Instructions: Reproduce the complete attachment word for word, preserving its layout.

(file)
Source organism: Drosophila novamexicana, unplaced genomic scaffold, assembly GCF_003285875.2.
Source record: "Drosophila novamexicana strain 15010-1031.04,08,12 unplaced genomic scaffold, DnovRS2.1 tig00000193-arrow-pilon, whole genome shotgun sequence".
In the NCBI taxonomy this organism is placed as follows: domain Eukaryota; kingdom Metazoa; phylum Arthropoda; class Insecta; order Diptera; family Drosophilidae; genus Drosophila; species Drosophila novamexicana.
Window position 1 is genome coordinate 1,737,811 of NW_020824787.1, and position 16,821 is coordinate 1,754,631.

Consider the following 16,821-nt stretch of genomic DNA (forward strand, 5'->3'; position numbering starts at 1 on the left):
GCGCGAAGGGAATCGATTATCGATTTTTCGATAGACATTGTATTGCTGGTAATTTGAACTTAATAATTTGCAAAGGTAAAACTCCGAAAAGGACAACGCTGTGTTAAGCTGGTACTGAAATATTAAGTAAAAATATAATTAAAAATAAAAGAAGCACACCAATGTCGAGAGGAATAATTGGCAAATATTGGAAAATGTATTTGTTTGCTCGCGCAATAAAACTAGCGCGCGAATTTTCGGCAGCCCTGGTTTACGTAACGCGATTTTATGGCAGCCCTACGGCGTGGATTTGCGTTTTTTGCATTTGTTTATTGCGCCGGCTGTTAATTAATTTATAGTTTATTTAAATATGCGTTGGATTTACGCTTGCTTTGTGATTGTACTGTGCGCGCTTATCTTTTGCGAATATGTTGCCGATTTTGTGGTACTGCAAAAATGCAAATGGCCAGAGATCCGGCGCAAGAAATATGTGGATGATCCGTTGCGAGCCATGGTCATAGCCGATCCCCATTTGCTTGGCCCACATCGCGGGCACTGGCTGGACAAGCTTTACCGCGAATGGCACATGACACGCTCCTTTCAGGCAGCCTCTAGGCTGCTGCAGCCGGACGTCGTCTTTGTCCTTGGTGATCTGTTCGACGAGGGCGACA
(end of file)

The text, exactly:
Source organism: Drosophila novamexicana, unplaced genomic scaffold, assembly GCF_003285875.2.
Source record: "Drosophila novamexicana strain 15010-1031.04,08,12 unplaced genomic scaffold, DnovRS2.1 tig00000193-arrow-pilon, whole genome shotgun sequence".
In the NCBI taxonomy this organism is placed as follows: domain Eukaryota; kingdom Metazoa; phylum Arthropoda; class Insecta; order Diptera; family Drosophilidae; genus Drosophila; species Drosophila novamexicana.
Window position 1 is genome coordinate 1,737,811 of NW_020824787.1, and position 16,821 is coordinate 1,754,631.

Consider the following 16,821-nt stretch of genomic DNA (forward strand, 5'->3'; position numbering starts at 1 on the left):
GCGCGAAGGGAATCGATTATCGATTTTTCGATAGACATTGTATTGCTGGTAATTTGAACTTAATAATTTGCAAAGGTAAAACTCCGAAAAGGACAACGCTGTGTTAAGCTGGTACTGAAATATTAAGTAAAAATATAATTAAAAATAAAAGAAGCACACCAATGTCGAGAGGAATAATTGGCAAATATTGGAAAATGTATTTGTTTGCTCGCGCAATAAAACTAGCGCGCGAATTTTCGGCAGCCCTGGTTTACGTAACGCGATTTTATGGCAGCCCTACGGCGTGGATTTGCGTTTTTTGCATTTGTTTATTGCGCCGGCTGTTAATTAATTTATAGTTTATTTAAATATGCGTTGGATTTACGCTTGCTTTGTGATTGTACTGTGCGCGCTTATCTTTTGCGAATATGTTGCCGATTTTGTGGTACTGCAAAAATGCAAATGGCCAGAGATCCGGCGCAAGAAATATGTGGATGATCCGTTGCGAGCCATGGTCATAGCCGATCCCCATTTGCTTGGCCCACATCGCGGGCACTGGCTGGACAAGCTTTACCGCGAATGGCACATGACACGCTCCTTTCAGGCAGCCTCTAGGCTGCTGCAGCCGGACGTCGTCTTTGTCCTTGGTGATCTGTTCGACGAGGGCGACA